As if by Accident

An Excerpt from Ellen's upcoming memoir: Buried Rivers: A Spiritual Journey into the Holocaust

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2018 Chronicles Funding Drive

ALL DONATIONS DOUBLED

$61,016

Donated

$80,000

Goal

The Chronicles brings you teachings, tributes and a place to study and practice

Thank you to the Pema Chodron Foundation and other supporters for providing matching funds. All donations will be doubled.

Funds raised during this campaign will support the work of the Chronicles and Ocean. The Chronicles brings you teachings, stories, tributes and news. Ocean is a place to study and practice.

Our support comes only from you, our readers and listeners

Though I was skeptical of gurus back then in 1971, the title of Trungpa Rinpoche’s seminar, which I’d read in the newspaper—Passion, Aggression, and Ignorance— intrigued me. Hearing him describe the inner landscape of my mind, its struggles and uncertainties, was like hearing my mother tongue after living in a foreign country for a hundred years. Until that weekend, I’d resigned myself to living in private agony, tortured by self-consciousness, self-criticism, and shyness. Finally, I’d met someone from the same universe, or at least someone who understood.

During that October weekend, everyone was offered a private interview. Mine happened late Sunday afternoon. Rinpoche sat in a director’s chair, wearing dark suspenders against a white shirt, his jet black hair neatly combed. The weathered skin of his fleshy face seemed fluid and full of movement as if the molecules were swimming in a sea of energy, his round lips like waves. A can of Colt 45 beer sat perched on the table to his right beside a pack of Marlboros.

A sense of loneliness hung in the air. I had the impression that he was weary. As I sat down on the cushion in front of him, he looked at me without smiling and asked, “How old are you?”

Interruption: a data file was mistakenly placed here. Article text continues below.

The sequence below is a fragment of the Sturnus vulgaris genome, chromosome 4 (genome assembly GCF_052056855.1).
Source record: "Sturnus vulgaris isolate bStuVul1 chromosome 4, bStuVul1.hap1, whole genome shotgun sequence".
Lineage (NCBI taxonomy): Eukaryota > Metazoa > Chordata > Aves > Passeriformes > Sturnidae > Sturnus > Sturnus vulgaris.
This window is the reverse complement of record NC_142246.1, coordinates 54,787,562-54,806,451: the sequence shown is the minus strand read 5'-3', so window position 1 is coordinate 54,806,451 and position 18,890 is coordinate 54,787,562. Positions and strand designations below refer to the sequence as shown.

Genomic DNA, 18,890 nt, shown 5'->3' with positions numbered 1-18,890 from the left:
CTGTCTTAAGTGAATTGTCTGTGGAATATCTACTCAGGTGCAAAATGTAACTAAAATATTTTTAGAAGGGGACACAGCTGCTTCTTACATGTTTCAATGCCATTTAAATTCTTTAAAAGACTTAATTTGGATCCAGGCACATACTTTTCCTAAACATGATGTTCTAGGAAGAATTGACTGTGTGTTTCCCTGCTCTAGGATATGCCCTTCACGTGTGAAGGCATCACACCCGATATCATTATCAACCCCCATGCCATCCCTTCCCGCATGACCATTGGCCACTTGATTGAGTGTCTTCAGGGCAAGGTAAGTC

My 19th birthday was two days away and had been on my mind all weekend. Though my life lay ahead of me, I felt incredibly old. His question pierced the burden I had carried since birth, and I burst into tears.

“Have you been doing any sitting?” he asked gently after the tears subsided.

“No, this is my first time,” I said.

Then, in the distinctive accent he had acquired studying at Oxford, he gave me meditation instruction. The instruction was simple and extremely ordinary, but he was there in a way that seemed so real. I hungered for that quality of presence, beyond all the food in the world. That’s how it all started, not from wanting a new religion or system of beliefs.

From that time on, I worked closely with Rinpoche. Meditation helped me befriend my own experience. If I felt pain or loneliness, that was okay. I didn’t have to try to be somebody else. No one in my life had ever acknowledged pain so directly. For nineteen years, I’d simply believed something was wrong with me, especially since the pain I carried didn’t seem to be mine. It was my parents who’d suffered, but they had seemingly put the past behind them. If they were capable of happiness, why wasn’t I?

Rinpoche had a gift for articulating our discomfort with uncertainty and the various ways we avoided experiencing it by covering it up. Being human seemed to invite this basic anxiety. Was this really true of everyone? It was a relief to feel I was part of a level playing field.

Meditation slowed things down so one could more easily notice this uncertainty and how we fended it off with an endless stream of thoughts and emotions to create a sense of solidity or me-ness—in relation to which everything not me helped define my existence. Like a microscope, meditation made the smaller particles of experience and mental events more visible. I absorbed his teachings like a sponge.